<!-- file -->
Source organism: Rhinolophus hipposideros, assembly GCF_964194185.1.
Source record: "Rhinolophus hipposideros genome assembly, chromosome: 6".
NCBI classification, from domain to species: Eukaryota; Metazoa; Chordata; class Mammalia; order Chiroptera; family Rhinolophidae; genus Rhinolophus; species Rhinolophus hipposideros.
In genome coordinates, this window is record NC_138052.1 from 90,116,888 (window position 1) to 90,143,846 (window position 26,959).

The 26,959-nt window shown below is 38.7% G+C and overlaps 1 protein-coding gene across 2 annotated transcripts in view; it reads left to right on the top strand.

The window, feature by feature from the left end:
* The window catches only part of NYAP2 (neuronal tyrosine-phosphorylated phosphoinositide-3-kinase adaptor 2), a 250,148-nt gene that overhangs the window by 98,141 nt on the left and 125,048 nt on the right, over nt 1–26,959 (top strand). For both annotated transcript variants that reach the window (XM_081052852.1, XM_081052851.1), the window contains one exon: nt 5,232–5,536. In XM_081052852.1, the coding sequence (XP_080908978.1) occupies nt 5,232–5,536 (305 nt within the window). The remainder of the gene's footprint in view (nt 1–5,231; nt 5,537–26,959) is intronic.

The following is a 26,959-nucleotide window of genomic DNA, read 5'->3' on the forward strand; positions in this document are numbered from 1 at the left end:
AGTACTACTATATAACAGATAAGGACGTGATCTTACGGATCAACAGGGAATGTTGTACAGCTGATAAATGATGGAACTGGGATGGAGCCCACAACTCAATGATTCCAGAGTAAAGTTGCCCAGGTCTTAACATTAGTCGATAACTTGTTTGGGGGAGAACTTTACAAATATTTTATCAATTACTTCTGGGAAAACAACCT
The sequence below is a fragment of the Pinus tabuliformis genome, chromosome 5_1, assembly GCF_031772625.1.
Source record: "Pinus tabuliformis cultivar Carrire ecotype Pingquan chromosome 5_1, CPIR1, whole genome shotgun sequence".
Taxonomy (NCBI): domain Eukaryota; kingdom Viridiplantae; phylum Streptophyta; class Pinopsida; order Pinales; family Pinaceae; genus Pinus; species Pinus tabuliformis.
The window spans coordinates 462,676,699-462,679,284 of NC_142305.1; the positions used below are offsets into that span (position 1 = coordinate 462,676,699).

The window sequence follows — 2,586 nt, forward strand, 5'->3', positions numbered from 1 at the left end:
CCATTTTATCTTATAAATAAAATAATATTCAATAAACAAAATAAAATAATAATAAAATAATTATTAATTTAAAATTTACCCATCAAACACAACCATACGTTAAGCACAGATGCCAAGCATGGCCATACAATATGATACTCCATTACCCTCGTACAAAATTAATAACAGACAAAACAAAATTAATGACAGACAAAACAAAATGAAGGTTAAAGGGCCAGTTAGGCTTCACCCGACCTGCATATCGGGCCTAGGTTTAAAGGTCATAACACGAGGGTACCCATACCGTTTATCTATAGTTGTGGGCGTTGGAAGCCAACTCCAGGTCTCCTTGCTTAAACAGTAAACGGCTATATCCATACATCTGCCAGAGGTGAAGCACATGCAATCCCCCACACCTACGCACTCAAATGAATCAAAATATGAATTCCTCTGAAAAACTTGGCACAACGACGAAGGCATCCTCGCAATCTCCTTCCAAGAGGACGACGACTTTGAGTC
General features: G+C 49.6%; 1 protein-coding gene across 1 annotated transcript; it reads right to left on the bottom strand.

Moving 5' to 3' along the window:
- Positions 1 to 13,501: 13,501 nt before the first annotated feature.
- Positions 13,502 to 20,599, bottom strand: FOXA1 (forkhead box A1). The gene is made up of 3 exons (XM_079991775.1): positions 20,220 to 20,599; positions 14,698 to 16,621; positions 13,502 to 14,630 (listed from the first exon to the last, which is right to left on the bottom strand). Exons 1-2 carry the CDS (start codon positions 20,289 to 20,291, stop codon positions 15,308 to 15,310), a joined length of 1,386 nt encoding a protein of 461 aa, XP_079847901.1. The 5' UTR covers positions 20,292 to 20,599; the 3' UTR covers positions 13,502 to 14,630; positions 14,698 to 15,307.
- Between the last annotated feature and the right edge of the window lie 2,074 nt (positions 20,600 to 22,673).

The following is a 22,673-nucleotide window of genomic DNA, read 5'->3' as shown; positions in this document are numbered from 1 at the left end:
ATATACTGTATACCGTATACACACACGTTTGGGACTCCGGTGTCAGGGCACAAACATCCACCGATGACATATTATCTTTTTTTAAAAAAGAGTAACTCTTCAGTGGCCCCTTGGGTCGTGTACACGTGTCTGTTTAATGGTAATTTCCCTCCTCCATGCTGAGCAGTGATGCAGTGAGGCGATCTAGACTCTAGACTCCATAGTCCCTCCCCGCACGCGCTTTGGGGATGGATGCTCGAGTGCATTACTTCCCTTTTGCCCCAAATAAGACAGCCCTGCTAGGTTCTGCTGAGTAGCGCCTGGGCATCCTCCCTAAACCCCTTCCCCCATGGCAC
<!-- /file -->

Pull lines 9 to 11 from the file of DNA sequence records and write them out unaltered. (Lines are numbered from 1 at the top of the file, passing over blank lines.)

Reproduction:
AGTACTACTATATAACAGATAAGGACGTGATCTTACGGATCAACAGGGAATGTTGTACAGCTGATAAATGATGGAACTGGGATGGAGCCCACAACTCAATGATTCCAGAGTAAAGTTGCCCAGGTCTTAACATTAGTCGATAACTTGTTTGGGGGAGAACTTTACAAATATTTTATCAATTACTTCTGGGAAAACAACCT
The sequence below is a fragment of the Pinus tabuliformis genome, chromosome 5_1, assembly GCF_031772625.1.
Source record: "Pinus tabuliformis cultivar Carrire ecotype Pingquan chromosome 5_1, CPIR1, whole genome shotgun sequence".